The South East Asian Region, to which I belong, was a small but very diverse group. There were 9 of us in total: Edu Yuliardi, Ira Purnomo and Tesa Fiona Kaban from Indonesia; Carolyn Lee, Lex Tan Lih Yiang and Ansalm Ho from Malaysia; and Amil Tan, me and Shiella Balbutin from the Philippines. We discussed our plans for our region which was led by the EMASEA Vice President, Shiella, and the EMASEA Promotions Coordinator, Lex. We, of course, decided to take steps in strengthening our group by encouraging other members to also take the lead especially the countries in our region that were not represented in the last GA. We planned on a regional meeting and a continued aggressive promotion of Erasmus Mundus scholarships among the South East Asian students and professionals.

Representing the EMA South East Asia Chapter

Pinoy Erasmus Mundus in Barcelona: the author, Shiella Balbutin and Amil Tan (top) and snacks from home that they shared during the GA (bottom)

I could not also forget that during our South East Asian dinner, we were gracefully joined by the former President of EMA, Chunyu Liang, and the International Veterinary Students’ Association (IVSA) Publication Officer, Manel Millanes.

Attending the GA was like a pilgrimage and having an epiphany—that tiny voice that said, in Phil Cousineau’s words, “Now is the time to lead your ideal life.”

Images courtesy of EMA and SEA group members

Categories: Alumni, Meetings | Tags: , , , , | Leave a comment

[UPDATE] Welcome to the UK: Pre-departure Briefing for UK-bound Students

Every year British Council conducts a Pre-departure Briefing for UK-bound students. The briefing covers topics ranging from academic life, accommodation, cost of living and many more that aim to help incoming international students.

This year’s Pre-departure Briefing for students will be on 03 August, Saturday from 9 a.m. to 12 noon at the British Council office in Ortigas Center, Pasig City. The briefing is free. To reserve a seat, please email Please bring your CAS or offer letter.


Categories: Announcements, Students | Leave a comment

The 20th Sibiu International Theatre Festival: The World Takes Center Stage

Our European correspondent Mari-An C. Santos immerses herself in world culture at one of Europe’s top performing arts festivals.

In 2007, Sibiu, Romania was named a European Capital of Culture. This meant that the city in the middle of the region of Transylvania came into the spotlight and under the radar of tourists. But in practical terms, it meant an influx of capital in order to improve systems and structures in anticipation of increased tourism.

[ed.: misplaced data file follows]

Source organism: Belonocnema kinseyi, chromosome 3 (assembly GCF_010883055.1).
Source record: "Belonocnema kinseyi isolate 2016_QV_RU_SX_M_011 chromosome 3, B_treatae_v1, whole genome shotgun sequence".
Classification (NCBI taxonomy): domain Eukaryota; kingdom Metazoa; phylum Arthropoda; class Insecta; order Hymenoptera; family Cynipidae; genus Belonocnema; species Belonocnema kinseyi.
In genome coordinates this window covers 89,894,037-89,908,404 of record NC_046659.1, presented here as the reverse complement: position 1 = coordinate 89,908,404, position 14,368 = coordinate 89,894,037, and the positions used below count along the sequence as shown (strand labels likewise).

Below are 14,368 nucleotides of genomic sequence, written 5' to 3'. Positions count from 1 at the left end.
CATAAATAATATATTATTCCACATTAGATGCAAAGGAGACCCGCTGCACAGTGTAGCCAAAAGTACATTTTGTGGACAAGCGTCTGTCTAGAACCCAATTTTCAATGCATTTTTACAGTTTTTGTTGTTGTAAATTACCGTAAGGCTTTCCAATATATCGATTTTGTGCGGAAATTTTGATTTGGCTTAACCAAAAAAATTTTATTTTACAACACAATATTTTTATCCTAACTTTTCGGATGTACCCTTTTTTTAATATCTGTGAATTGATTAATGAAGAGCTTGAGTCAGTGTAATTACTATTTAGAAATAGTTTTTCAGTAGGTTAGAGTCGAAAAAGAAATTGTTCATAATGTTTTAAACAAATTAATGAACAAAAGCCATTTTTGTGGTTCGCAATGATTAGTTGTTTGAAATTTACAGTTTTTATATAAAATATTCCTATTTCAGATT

These firedancers are thousands of miles away from tropical beaches but are just as intense

These firedancers are thousands of miles away from tropical beaches but are just as intense!

FITS (Festivalul International de Teatru de la Sibiu) or the Sibiu International Theatre Festival is ten days of various performances not limited to the four walls of the theater, a convergence of acrobats, brass bands, street performers, mimes, comedy-musical groups, and improv artists. Its 20th edition was held from June 7 to 16, 2013. FITS is the first festival to be held annually among the top three performing arts festivals in Europe and ranked third after Edinburgh Festival Fringe in Scotland and Festival d’Avignon in France.

It's easy to guess where these bagpipers are from

It’s easy to guess where these bagpipers are from

This year, participating groups came from several continents: Argentina, Austria, Belarus, Belgium, Canada, Croatia, Czech Republic, Finland, France, Georgia, Hungary, Israel, Italy, Japan, Mexico, Netherlands, Poland, Romania, Russia, South Korea, Spain, Serbia, UK, and USA. The streets, concert halls, churches, parks, cafes and fortresses came alive in a vibrant, pulsating series of performances. Aside from the multilingual theater, dance, music, circus, and street shows, there were also complementary activities like art exhibits, film screenings, conferences, seminars, workshops, book launches, and fora.

“The Tragedian,” a three-part four-hour one-man show about British thespian Edmund Kean, one of the most talented Shakesperean actors of all time, may look scary on paper, but the concept and execution itself were engaging. With a big box and dressed in a coat, the solitary actor walked into the dark hall singing…and as his face was revealed by the spotlight, we were all sucked into this story tracing Kean’s life from childhood til death. The actor not only used different accents to differentiate each character but used his entire body to bring to life each distinct person. Between acts, I would be surprised as I checked my watch to find that an hour had already flown by.

All you really need is one man and a trunk of props

All you really need is one man and a trunk of props

“Hot Dog,” a German modern dance tribute to Andy Warhol is also a condemnation of our market-driven, commercialized society. However, more telling is how it makes one think and rethink just how pervasive is advertising and consumerism in our daily lives.

The multi-awarded Romanian production of “Faust” sent shivers up my spine. With a large cast, it was an inspired version of the classic struggle of man between good and evil and, ultimately, free will. The actors as well as the stage design and direction were astounding. It was like being transported to hell!

The truly ingenious “A Streetcar Named Popescu” was also a Romanian production but performed in Romanian, English, German, and French—all at the same time, and inside a running tram. It dramatized the life of poet Cristian Popescu with limited space, an ensemble of expressive actors, and beautiful verses.

The very strong and serious Polish examination of history and how it weighs down on present society was portrayed in “A Piece on Mother and the Fatherland.” In it, the bruised Polish psyche was revealed through references to modern movies and verses.